I've been to those monthly NCTCOG air quality steering committee meetings and they are a joke. With the exception of a few environmentaly concerned folks on that committee, everyone else's head in buried in the sand. Years ago they submitted a state implimentation plan to show how they were going to be compliant to federal ozone standards. We missed the mark because we either understated what urban drilling emissions would bring in, or failed to turn in that data at all. TCEQ is/was in phase 2 of processing inventory results from equipment at drillsites to make some forecasts, but either way you shake it, it's kinda late cause we are now in serious non-attainment. To make matters worse we are going to have an even stiffer ozone standard (yet to be announced). Logic would tell you NCTCOG should have asked the local city governments to hold moratoriums until they get a grip on what it takes to bring us into attainment, but they never asked for a regional moratorium. This whole drill baby drill needs to be seen for the real demon that it is as "drill baby drill as fast as you can". Isn't it easier to ask for an apology than to ask for permission to be in nonattainment? After all big bucks ride on drilling out the towns. Taking it slow gives the EPA time to make trouble for those polluters and they (drillers/bought out local gov officials) can't have that. Time is NOT on their side...the damage is done and the fallout is on the way....already here if you start looking at the those dying of the BTEX related leukemias and how close these people lived or worked near drill sites or compressor stations. Trusting the the local & state governments to protect us is the wrong thing to do, waiting on the EPA isn't too smart either...too much time as has passed....the time is now for civil disobedience or at least citizen involvement by storming every city council meeting and demanding a moratorium until 1) the right focus groups with qualified people are in place, 2) city gas drilling ordinances that are "protective to the public and not to the drillers bottom line" are in place, & 3) state and federal laws catch up with the pace of drilling now that we are being made to co-exist with toxic, industrial gas factories in our residential neighborhoods. How did we ever get to allowing our zoning laws to be so violated? oh yea greed...& we trusted those lying landmen. THE ONLY WAY TO SLOW THIS DOWN IS TO NOT ELECT ANY PRODRILLING PUBLIC OFFICE PERSON.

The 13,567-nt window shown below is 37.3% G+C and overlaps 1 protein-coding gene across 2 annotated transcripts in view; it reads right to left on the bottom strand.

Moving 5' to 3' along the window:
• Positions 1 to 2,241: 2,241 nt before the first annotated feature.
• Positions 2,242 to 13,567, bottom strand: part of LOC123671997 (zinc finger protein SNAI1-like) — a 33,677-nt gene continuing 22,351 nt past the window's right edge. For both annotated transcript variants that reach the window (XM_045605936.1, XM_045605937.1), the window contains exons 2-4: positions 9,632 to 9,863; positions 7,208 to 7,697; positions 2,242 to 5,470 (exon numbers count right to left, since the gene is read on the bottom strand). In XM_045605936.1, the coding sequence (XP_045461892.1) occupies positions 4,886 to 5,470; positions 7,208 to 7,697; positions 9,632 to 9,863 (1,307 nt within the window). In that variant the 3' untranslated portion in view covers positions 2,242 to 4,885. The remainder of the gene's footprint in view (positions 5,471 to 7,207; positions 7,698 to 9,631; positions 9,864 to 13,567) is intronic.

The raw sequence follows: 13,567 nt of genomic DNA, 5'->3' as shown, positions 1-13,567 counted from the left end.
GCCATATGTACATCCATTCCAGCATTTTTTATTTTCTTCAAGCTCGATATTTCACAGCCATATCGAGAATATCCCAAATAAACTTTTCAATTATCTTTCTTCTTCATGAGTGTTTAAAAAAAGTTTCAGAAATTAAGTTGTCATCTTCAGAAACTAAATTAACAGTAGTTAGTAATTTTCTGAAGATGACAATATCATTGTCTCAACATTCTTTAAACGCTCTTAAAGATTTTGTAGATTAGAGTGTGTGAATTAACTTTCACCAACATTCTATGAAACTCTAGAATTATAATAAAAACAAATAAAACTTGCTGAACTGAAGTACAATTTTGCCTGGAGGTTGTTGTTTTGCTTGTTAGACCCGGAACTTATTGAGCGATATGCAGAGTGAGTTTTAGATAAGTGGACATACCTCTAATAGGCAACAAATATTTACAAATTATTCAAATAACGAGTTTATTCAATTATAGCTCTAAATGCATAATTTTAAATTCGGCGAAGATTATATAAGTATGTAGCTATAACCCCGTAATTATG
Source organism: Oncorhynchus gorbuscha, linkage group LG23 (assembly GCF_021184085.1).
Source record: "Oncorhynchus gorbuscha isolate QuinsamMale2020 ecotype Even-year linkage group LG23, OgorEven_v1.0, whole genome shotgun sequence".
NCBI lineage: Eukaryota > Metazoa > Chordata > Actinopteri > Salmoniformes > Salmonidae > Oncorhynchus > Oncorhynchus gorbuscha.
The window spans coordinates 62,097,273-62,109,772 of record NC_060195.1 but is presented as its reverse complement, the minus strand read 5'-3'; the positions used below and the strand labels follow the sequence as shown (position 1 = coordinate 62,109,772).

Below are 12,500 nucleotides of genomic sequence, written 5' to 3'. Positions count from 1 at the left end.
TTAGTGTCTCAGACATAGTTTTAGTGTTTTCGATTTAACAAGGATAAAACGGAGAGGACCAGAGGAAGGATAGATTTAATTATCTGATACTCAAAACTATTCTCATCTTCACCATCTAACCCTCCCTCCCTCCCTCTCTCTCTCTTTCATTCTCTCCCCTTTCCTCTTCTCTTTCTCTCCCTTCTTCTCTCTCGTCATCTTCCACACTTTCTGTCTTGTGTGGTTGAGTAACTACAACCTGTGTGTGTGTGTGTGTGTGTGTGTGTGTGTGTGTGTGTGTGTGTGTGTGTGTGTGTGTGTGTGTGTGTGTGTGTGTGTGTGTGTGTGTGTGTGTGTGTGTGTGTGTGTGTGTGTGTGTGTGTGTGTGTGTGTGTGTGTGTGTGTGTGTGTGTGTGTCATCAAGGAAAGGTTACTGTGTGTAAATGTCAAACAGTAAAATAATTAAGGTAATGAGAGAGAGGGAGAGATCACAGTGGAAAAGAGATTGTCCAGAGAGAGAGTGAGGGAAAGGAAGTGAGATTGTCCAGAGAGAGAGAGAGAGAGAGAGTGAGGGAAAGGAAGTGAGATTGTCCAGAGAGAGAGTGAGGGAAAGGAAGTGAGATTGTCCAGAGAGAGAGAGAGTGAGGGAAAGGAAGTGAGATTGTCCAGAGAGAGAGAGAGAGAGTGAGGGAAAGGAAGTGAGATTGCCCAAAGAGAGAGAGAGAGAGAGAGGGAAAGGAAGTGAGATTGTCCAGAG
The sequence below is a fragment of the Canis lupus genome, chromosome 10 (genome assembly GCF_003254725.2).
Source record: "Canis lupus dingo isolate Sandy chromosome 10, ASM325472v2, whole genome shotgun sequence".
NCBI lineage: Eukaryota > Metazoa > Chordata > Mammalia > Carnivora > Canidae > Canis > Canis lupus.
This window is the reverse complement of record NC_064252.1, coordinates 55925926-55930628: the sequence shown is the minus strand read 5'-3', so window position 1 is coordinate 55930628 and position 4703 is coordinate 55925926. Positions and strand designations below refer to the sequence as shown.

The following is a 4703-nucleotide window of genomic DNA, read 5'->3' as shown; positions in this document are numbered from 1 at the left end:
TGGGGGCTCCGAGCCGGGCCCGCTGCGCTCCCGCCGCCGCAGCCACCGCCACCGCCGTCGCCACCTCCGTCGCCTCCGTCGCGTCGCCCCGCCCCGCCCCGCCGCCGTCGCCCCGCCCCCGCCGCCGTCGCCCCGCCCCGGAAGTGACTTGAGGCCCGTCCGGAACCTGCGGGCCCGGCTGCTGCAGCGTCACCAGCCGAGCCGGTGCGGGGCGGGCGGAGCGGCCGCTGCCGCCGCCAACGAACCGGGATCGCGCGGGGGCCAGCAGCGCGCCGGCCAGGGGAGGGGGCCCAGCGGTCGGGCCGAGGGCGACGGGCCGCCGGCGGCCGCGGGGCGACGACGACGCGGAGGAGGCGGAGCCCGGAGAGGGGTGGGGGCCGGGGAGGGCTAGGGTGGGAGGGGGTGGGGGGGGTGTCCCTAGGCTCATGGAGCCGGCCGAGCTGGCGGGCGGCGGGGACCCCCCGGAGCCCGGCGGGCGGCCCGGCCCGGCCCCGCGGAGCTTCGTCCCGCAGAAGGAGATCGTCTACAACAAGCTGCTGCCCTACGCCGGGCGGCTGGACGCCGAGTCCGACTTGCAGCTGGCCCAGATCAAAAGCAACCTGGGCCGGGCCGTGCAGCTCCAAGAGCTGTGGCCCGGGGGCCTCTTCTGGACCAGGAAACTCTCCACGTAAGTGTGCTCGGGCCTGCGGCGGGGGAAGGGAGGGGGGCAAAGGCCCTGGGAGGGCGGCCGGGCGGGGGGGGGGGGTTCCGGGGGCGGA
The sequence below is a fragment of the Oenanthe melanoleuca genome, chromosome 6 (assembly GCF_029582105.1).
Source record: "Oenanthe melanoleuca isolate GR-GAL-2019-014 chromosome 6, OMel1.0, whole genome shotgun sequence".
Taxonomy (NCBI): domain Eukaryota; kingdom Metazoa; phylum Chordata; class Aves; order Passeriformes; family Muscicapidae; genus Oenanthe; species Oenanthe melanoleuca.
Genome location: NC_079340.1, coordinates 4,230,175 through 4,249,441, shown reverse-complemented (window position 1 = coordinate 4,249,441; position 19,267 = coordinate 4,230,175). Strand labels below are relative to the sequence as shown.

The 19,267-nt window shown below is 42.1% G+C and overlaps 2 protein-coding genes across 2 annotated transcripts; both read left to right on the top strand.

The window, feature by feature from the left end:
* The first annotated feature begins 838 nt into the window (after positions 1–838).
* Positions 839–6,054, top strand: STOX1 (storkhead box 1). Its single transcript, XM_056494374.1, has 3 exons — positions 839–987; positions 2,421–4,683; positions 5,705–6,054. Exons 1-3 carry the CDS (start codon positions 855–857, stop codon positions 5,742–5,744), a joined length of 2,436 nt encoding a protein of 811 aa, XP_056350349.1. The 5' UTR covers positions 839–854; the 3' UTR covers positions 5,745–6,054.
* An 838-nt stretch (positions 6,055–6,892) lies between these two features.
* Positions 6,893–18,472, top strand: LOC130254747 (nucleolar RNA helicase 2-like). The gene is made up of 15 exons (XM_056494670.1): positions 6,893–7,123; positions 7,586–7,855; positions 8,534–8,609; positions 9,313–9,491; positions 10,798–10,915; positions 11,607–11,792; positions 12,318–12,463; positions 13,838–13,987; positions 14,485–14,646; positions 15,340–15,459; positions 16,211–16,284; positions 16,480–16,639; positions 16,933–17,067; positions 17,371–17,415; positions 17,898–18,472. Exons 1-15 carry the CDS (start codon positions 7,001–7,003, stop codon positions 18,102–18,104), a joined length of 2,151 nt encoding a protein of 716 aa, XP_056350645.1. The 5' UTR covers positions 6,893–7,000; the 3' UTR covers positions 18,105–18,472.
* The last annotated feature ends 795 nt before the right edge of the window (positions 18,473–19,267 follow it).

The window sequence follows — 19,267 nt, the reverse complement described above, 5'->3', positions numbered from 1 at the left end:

Darrd2010